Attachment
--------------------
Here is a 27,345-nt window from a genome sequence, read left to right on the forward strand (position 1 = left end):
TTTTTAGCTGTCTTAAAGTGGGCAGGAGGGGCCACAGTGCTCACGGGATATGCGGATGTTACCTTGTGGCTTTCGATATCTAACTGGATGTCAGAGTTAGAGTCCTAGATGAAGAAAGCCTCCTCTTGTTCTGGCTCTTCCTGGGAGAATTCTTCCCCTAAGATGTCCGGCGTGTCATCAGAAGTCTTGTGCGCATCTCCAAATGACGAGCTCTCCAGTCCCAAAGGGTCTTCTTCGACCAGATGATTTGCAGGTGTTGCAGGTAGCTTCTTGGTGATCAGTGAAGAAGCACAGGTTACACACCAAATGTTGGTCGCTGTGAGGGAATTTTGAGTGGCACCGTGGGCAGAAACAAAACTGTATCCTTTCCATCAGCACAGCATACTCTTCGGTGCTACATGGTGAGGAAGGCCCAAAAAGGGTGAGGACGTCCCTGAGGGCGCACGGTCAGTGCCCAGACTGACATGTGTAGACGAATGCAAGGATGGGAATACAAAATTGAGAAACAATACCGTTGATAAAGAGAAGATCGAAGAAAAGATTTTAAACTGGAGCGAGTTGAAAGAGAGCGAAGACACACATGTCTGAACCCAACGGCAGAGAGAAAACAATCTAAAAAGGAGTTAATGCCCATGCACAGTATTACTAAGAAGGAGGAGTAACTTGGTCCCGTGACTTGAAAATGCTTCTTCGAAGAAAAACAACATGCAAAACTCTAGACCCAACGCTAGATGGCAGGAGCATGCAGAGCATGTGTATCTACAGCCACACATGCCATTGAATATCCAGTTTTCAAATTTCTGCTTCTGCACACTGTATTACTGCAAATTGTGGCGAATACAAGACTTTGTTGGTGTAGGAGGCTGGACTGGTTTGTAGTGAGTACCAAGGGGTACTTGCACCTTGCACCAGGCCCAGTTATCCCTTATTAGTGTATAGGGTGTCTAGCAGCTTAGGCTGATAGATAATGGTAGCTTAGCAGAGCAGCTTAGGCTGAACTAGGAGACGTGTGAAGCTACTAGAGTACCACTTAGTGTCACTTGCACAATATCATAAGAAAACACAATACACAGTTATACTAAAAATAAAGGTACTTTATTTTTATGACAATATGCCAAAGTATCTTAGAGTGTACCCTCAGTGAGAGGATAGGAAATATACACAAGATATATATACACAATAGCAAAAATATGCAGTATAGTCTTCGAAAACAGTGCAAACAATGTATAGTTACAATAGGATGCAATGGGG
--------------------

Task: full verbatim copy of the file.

Here is a 27,345-nt window from a genome sequence, read left to right on the forward strand (position 1 = left end):
TTTTTAGCTGTCTTAAAGTGGGCAGGAGGGGCCACAGTGCTCACGGGATATGCGGATGTTACCTTGTGGCTTTCGATATCTAACTGGATGTCAGAGTTAGAGTCCTAGATGAAGAAAGCCTCCTCTTGTTCTGGCTCTTCCTGGGAGAATTCTTCCCCTAAGATGTCCGGCGTGTCATCAGAAGTCTTGTGCGCATCTCCAAATGACGAGCTCTCCAGTCCCAAAGGGTCTTCTTCGACCAGATGATTTGCAGGTGTTGCAGGTAGCTTCTTGGTGATCAGTGAAGAAGCACAGGTTACACACCAAATGTTGGTCGCTGTGAGGGAATTTTGAGTGGCACCGTGGGCAGAAACAAAACTGTATCCTTTCCATCAGCACAGCATACTCTTCGGTGCTACATGGTGAGGAAGGCCCAAAAAGGGTGAGGACGTCCCTGAGGGCGCACGGTCAGTGCCCAGACTGACATGTGTAGACGAATGCAAGGATGGGAATACAAAATTGAGAAACAATACCGTTGATAAAGAGAAGATCGAAGAAAAGATTTTAAACTGGAGCGAGTTGAAAGAGAGCGAAGACACACATGTCTGAACCCAACGGCAGAGAGAAAACAATCTAAAAAGGAGTTAATGCCCATGCACAGTATTACTAAGAAGGAGGAGTAACTTGGTCCCGTGACTTGAAAATGCTTCTTCGAAGAAAAACAACATGCAAAACTCTAGACCCAACGCTAGATGGCAGGAGCATGCAGAGCATGTGTATCTACAGCCACACATGCCATTGAATATCCAGTTTTCAAATTTCTGCTTCTGCACACTGTATTACTGCAAATTGTGGCGAATACAAGACTTTGTTGGTGTAGGAGGCTGGACTGGTTTGTAGTGAGTACCAAGGGGTACTTGCACCTTGCACCAGGCCCAGTTATCCCTTATTAGTGTATAGGGTGTCTAGCAGCTTAGGCTGATAGATAATGGTAGCTTAGCAGAGCAGCTTAGGCTGAACTAGGAGACGTGTGAAGCTACTAGAGTACCACTTAGTGTCACTTGCACAATATCATAAGAAAACACAATACACAGTTATACTAAAAATAAAGGTACTTTATTTTTATGACAATATGCCAAAGTATCTTAGAGTGTACCCTCAGTGAGAGGATAGGAAATATACACAAGATATATATACACAATAGCAAAAATATGCAGTATAGTCTTCGAAAACAGTGCAAACAATGTATAGTTACAATAGGATGCAATGGGG